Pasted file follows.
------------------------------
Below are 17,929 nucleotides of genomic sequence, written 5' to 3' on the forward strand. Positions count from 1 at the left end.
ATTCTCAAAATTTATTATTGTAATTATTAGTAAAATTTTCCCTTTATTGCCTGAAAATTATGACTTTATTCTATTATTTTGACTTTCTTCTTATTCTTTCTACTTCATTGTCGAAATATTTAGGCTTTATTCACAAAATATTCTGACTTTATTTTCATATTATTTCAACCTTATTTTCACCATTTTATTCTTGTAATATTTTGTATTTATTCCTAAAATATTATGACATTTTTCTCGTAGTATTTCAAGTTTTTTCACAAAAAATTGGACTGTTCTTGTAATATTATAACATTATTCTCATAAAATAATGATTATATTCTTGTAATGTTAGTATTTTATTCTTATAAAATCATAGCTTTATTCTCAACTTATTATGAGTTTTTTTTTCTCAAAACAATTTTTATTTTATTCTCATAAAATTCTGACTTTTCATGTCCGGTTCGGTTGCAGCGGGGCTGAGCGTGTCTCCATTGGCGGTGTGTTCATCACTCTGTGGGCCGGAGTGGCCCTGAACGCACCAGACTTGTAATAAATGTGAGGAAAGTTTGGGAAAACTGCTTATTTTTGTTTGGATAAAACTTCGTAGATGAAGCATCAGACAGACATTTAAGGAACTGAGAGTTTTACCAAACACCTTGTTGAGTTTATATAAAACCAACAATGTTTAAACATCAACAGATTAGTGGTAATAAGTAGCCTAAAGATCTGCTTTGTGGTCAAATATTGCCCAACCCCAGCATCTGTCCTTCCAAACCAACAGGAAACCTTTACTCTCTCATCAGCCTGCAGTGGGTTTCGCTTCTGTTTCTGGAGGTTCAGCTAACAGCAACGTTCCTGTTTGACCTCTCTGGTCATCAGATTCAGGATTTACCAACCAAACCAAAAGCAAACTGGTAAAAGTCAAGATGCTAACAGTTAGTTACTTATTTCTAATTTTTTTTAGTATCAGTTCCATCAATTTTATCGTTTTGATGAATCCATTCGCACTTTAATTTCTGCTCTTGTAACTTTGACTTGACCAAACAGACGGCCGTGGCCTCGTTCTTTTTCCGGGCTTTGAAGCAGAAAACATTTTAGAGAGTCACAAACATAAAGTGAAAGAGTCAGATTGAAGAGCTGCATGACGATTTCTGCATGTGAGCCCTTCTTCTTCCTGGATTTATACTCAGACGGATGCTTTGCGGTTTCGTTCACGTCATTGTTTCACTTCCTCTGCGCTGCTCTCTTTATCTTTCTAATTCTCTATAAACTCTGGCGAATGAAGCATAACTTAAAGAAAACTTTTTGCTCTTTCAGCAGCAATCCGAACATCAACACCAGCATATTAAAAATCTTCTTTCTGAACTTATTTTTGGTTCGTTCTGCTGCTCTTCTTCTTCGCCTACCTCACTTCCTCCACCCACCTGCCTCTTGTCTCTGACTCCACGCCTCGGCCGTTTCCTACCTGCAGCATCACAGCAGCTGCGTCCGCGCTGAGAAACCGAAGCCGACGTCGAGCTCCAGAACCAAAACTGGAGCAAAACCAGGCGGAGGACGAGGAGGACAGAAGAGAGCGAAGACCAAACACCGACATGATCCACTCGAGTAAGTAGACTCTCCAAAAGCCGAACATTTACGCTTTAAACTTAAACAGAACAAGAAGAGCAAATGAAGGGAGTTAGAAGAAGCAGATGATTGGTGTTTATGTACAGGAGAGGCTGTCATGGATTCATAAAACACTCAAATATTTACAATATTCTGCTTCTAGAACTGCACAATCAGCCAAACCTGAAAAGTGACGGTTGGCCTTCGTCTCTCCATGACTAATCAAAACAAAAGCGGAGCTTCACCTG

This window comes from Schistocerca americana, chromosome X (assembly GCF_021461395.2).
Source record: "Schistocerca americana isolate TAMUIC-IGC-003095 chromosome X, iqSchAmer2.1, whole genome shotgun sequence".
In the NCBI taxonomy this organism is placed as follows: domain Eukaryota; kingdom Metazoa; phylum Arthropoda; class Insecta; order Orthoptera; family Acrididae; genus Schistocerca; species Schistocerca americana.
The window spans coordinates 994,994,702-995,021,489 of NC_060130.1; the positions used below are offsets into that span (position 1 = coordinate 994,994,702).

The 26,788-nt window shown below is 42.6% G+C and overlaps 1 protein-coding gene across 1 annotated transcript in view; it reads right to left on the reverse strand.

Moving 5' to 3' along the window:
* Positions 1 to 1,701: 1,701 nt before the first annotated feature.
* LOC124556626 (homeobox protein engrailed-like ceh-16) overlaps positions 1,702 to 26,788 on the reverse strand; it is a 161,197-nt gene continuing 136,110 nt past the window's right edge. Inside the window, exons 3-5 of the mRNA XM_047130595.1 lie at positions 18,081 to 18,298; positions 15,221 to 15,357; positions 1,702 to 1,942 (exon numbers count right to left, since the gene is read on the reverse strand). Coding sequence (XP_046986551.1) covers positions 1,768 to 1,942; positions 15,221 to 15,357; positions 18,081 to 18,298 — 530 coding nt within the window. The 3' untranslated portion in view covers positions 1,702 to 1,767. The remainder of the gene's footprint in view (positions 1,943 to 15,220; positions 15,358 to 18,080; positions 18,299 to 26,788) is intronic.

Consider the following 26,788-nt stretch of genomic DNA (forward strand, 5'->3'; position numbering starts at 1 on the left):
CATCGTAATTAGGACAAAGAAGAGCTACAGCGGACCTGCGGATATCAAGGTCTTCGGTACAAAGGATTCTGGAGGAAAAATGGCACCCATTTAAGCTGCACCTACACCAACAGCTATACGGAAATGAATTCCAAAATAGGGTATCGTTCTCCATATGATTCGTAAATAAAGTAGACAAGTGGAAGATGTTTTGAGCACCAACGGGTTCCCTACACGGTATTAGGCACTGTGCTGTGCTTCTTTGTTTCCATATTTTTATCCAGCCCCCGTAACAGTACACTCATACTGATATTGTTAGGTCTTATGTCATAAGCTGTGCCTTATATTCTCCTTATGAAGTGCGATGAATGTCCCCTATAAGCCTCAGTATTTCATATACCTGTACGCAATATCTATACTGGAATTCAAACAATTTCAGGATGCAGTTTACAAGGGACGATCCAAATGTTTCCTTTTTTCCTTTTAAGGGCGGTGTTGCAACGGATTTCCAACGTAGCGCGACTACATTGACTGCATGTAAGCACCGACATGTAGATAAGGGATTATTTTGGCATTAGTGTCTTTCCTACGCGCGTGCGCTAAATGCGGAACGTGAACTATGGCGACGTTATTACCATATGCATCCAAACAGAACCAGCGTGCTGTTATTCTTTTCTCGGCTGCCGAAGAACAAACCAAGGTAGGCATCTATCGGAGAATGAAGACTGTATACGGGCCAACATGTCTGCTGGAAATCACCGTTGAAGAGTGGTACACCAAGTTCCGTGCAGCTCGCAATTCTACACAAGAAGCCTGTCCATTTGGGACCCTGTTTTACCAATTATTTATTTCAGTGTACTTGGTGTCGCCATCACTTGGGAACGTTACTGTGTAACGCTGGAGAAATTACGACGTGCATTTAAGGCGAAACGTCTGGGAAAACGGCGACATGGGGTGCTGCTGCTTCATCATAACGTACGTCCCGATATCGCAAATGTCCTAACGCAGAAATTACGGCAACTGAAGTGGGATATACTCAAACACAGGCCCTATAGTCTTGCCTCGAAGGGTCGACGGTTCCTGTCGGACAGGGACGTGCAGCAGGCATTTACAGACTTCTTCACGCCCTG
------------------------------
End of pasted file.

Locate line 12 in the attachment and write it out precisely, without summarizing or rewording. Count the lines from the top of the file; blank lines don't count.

CATCGTAATTAGGACAAAGAAGAGCTACAGCGGACCTGCGGATATCAAGGTCTTCGGTACAAAGGATTCTGGAGGAAAAATGGCACCCATTTAAGCTGCACCTACACCAACAGCTATACGGAAATGAATTCCAAAATAGGGTATCGTTCTCCATATGATTCGTAAATAAAGTAGACAAGTGGAAGATGTTTTGAGCACCAACGGGTTCCCTACACGGTATTAGGCACTGTGCTGTGCTTCTTTGTTTCCATATTTTTATCCAGCCCCCGTAACAGTACACTCATACTGATATTGTTAGGTCTTATGTCATAAGCTGTGCCTTATATTCTCCTTATGAAGTGCGATGAATGTCCCCTATAAGCCTCAGTATTTCATATACCTGTACGCAATATCTATACTGGAATTCAAACAATTTCAGGATGCAGTTTACAAGGGACGATCCAAATGTTTCCTTTTTTCCTTTTAAGGGCGGTGTTGCAACGGATTTCCAACGTAGCGCGACTACATTGACTGCATGTAAGCACCGACATGTAGATAAGGGATTATTTTGGCATTAGTGTCTTTCCTACGCGCGTGCGCTAAATGCGGAACGTGAACTATGGCGACGTTATTACCATATGCATCCAAACAGAACCAGCGTGCTGTTATTCTTTTCTCGGCTGCCGAAGAACAAACCAAGGTAGGCATCTATCGGAGAATGAAGACTGTATACGGGCCAACATGTCTGCTGGAAATCACCGTTGAAGAGTGGTACACCAAGTTCCGTGCAGCTCGCAATTCTACACAAGAAGCCTGTCCATTTGGGACCCTGTTTTACCAATTATTTATTTCAGTGTACTTGGTGTCGCCATCACTTGGGAACGTTACTGTGTAACGCTGGAGAAATTACGACGTGCATTTAAGGCGAAACGTCTGGGAAAACGGCGACATGGGGTGCTGCTGCTTCATCATAACGTACGTCCCGATATCGCAAATGTCCTAACGCAGAAATTACGGCAACTGAAGTGGGATATACTCAAACACAGGCCCTATAGTCTTGCCTCGAAGGGTCGACGGTTCCTGTCGGACAGGGACGTGCAGCAGGCATTTACAGACTTCTTCACGCCCTG